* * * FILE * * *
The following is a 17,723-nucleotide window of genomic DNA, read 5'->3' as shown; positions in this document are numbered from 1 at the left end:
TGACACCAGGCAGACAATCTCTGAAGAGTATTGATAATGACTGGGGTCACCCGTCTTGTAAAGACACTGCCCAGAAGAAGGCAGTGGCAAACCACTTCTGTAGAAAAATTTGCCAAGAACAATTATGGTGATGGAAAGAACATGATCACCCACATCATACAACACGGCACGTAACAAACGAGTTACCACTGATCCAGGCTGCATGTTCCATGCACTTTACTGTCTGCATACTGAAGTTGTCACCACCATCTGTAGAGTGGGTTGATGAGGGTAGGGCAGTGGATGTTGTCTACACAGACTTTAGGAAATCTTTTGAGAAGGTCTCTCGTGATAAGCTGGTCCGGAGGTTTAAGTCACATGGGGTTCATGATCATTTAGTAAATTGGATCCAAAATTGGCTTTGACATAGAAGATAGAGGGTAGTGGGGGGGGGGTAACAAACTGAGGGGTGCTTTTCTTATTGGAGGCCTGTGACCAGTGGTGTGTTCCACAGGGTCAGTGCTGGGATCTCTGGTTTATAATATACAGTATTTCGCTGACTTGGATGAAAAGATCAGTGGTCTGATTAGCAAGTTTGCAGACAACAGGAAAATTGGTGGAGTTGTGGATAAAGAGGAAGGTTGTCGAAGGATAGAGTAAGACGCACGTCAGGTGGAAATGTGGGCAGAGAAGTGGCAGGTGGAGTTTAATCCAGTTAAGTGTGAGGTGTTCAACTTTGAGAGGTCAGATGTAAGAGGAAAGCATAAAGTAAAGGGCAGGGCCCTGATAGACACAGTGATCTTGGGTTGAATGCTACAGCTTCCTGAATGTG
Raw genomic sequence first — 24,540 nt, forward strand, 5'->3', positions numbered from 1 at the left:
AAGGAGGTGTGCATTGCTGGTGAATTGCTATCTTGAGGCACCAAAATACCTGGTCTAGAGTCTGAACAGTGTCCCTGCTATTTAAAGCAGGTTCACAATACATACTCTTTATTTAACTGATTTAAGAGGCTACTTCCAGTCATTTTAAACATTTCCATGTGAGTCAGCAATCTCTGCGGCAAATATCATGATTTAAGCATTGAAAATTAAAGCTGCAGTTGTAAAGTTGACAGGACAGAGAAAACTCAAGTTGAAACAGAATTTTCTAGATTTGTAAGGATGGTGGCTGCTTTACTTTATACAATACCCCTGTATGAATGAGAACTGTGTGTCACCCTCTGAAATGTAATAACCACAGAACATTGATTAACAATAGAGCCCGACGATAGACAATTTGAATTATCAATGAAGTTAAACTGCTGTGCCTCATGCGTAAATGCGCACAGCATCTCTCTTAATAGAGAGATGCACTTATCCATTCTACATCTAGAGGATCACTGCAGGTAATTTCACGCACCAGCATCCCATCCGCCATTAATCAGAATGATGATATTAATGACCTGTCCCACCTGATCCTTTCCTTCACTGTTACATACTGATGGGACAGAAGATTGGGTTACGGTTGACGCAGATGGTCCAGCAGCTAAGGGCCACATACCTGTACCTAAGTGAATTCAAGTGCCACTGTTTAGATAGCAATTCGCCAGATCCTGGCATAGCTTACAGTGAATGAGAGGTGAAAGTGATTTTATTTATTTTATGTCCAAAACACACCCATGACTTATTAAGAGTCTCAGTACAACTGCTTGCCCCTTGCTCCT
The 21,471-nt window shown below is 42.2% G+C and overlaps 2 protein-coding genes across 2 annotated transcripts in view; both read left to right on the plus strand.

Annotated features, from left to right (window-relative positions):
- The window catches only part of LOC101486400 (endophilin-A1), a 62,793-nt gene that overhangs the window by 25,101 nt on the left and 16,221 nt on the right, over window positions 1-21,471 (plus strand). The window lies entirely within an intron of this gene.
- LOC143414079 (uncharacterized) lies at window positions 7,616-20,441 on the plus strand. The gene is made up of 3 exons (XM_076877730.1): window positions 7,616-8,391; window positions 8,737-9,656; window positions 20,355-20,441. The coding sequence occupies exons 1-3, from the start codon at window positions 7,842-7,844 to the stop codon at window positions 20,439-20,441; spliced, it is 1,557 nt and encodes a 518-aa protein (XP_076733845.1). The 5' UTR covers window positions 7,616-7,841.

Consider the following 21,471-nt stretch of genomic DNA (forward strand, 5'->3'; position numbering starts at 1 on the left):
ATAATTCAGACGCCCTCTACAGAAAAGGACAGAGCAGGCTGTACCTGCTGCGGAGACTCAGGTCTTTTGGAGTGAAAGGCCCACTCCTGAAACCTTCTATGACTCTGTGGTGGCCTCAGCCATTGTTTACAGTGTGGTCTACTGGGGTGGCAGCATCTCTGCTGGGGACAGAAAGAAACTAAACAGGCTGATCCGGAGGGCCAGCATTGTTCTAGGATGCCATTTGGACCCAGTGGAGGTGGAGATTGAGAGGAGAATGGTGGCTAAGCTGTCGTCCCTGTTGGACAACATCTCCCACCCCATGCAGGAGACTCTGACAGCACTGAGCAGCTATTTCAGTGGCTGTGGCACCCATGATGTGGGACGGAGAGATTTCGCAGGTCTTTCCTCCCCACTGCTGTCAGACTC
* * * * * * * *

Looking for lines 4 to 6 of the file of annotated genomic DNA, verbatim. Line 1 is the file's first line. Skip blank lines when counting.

AAGGAGGTGTGCATTGCTGGTGAATTGCTATCTTGAGGCACCAAAATACCTGGTCTAGAGTCTGAACAGTGTCCCTGCTATTTAAAGCAGGTTCACAATACATACTCTTTATTTAACTGATTTAAGAGGCTACTTCCAGTCATTTTAAACATTTCCATGTGAGTCAGCAATCTCTGCGGCAAATATCATGATTTAAGCATTGAAAATTAAAGCTGCAGTTGTAAAGTTGACAGGACAGAGAAAACTCAAGTTGAAACAGAATTTTCTAGATTTGTAAGGATGGTGGCTGCTTTACTTTATACAATACCCCTGTATGAATGAGAACTGTGTGTCACCCTCTGAAATGTAATAACCACAGAACATTGATTAACAATAGAGCCCGACGATAGACAATTTGAATTATCAATGAAGTTAAACTGCTGTGCCTCATGCGTAAATGCGCACAGCATCTCTCTTAATAGAGAGATGCACTTATCCATTCTACATCTAGAGGATCACTGCAGGTAATTTCACGCACCAGCATCCCATCCGCCATTAATCAGAATGATGATATTAATGACCTGTCCCACCTGATCCTTTCCTTCACTGTTACATACTGATGGGACAGAAGATTGGGTTACGGTTGACGCAGATGGTCCAGCAGCTAAGGGCCACATACCTGTACCTAAGTGAATTCAAGTGCCACTGTTTAGATAGCAATTCGCCAGATCCTGGCATAGCTTACAGTGAATGAGAGGTGAAAGTGATTTTATTTATTTTATGTCCAAAACACACCCATGACTTATTAAGAGTCTCAGTACAACTGCTTGCCCCTTGCTCCT
The 21,471-nt window shown below is 42.2% G+C and overlaps 2 protein-coding genes across 2 annotated transcripts in view; both read left to right on the plus strand.

Annotated features, from left to right (window-relative positions):